Jump to, Andy and Kay zooming along in a car. Kay’s injuries are getting worse. She’s going into seizures more regularly, she’s definitely beginning to turn. And when Andy nearly avoids a zombie standing in the road and drives into a tree, things go from bad to worse. You see, apparently Andy has impaled Kay on a tree limb. And Andy has hurt his head. Passing out, Andy wakes a while later to find Rosie crying and that Kay has completely turned in spite of her tree impalement. And as he struggles to get out of the car, he is bitten by his now zombiefied wife. Yeah, that just happened.

Well, Andy kills his wife with a special temple-tool used for killing zombies effectively apparently. And now, here we are, with a bitten father, and a baby.

And that was when my brain popped. Literally, exploded. You see? Life is hard enough in the real world. You take a couple kids and put them in a family, and the father needs to find ways to provide for the family. Find ways to feed them, care for them, spiritually guide them. This is literally the definition of real life. I’ve done OK at it. But I’m no trophy award winning dad by any stretch of the imagination. And yet, we work hard to give our kids opportunities that we did not have. And here we have a baby, with an incapacitated father?

I stopped. Right there I stopped. I couldn’t continue.

Now, the question there is simple enough. Personally, what is my own dread and fear that precluded me from continuing? Well, duh. Not providing for my children. Losing my job and not landing a new one. Worse? Being injured and medically incapable of providing… just like Andy here in our story. And while yes, I like my movies to be realistic. I personally think that this particular realistic is too much realistic for the likes of me. I sort of skipped ahead, half way curious as to how the Thoomi thread would tie-in. And half way not. The movie played out the way I sort of guessed it would. That Andy would narrowly escape turning before he handed off his child. And that the aborigines would play an eventual part in Rosie’s eventual safety. But yeah, I was done watching.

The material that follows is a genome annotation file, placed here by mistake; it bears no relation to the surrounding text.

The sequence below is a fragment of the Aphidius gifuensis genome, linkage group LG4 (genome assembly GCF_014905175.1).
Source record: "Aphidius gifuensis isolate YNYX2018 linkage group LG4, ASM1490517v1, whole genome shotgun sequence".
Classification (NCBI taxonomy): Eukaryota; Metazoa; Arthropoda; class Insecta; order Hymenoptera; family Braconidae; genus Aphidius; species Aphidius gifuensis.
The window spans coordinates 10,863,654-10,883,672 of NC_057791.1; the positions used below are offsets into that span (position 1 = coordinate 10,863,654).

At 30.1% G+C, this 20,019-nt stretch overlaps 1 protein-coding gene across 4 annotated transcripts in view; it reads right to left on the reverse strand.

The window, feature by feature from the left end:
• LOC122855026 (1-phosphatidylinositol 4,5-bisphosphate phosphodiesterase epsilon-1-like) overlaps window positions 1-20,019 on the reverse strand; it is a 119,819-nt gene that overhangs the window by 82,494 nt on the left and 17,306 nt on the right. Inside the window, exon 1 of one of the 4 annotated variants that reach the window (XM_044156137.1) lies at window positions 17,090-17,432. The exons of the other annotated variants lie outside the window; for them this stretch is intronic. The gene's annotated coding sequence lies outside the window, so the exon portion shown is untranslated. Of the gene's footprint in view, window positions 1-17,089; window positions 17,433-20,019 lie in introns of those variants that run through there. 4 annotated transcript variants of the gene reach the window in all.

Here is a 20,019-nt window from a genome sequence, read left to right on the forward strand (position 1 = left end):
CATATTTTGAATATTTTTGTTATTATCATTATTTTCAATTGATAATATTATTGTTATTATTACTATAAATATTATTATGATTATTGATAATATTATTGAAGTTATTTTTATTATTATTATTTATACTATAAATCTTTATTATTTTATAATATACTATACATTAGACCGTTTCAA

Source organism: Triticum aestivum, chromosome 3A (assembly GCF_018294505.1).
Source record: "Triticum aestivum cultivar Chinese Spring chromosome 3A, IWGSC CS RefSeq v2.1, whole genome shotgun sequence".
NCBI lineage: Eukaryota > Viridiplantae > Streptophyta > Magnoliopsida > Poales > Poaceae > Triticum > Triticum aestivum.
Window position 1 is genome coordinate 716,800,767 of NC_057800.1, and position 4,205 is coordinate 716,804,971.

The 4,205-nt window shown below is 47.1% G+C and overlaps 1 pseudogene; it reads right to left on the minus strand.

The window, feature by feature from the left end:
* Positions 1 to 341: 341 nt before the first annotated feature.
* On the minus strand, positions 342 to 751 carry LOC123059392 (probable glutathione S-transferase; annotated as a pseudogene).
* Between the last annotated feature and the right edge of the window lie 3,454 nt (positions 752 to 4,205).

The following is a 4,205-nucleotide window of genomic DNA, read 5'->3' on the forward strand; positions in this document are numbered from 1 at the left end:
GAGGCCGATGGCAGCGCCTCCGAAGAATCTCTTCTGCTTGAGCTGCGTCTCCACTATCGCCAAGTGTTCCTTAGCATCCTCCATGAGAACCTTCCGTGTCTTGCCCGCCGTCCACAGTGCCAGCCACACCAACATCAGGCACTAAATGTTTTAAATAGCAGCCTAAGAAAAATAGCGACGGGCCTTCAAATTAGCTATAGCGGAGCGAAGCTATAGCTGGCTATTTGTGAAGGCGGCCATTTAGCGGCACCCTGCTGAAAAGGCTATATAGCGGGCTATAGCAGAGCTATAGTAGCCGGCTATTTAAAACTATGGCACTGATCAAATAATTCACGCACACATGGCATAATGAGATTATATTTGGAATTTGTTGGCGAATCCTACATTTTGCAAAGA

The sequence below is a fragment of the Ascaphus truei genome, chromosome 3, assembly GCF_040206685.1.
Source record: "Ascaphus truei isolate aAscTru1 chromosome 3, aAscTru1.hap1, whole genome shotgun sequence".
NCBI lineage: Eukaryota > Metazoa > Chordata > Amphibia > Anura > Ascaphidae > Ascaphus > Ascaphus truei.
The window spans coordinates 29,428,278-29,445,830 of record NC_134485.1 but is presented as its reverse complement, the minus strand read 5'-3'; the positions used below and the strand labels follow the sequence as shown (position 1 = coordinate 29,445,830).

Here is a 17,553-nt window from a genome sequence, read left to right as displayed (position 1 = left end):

Final Thoughts on the Movie Cargo

In so doing though, I learned more about my own personal fears for myself and for my family than I would have otherwise. I don’t actually worry about losing my job. Or being medically incapacitated – though, I would guess, that happens way more than I realize. Yeah, I didn’t like this movie much at all. I didn’t like the story, or the tragedy. I wasn’t a fan of their being a toddler that was vulnerable to this truly horrible world. But I can understand why many have enjoyed it.

Maybe I missed something that I should caught that would have made it more palatable? No. There was nothing. But I would love to hear your thoughts on the movie. I’m sure many of you will laugh at my ultra-sensitivity. Which, I am ok with. What were your thoughts on Cargo? How did you like it?

Related Posts

2 Responses

  1. Henry

    I watched Cargo cold, based on the genre and the Netflix “recommend for you” tag. At the moment the audience learns that Martin was bitten by his wife, I realized I was watching a fleshed out version of a short I had watched on YouTube a few years ago (https://youtu.be/gryenlQKTbE). Because of that, I think I avoided the pop sensation. But I’m well aware of that emotion you describe. The Pursuit of Happyness had a similar effect on me, despite having a general idea how that based-on-a-true-story would unfold.

    Reply
  2. Taylor Holmes

    Oh yeah, perfect example – Happyness is totally on target. That crushed me as well. Dad and son sleeping in public bathrooms and the dad is making up stories about what it is that they are doing? No. No no no no no. NO.

    Reply

Leave a Reply

Your email address will not be published.

This site uses Akismet to reduce spam. Learn how your comment data is processed.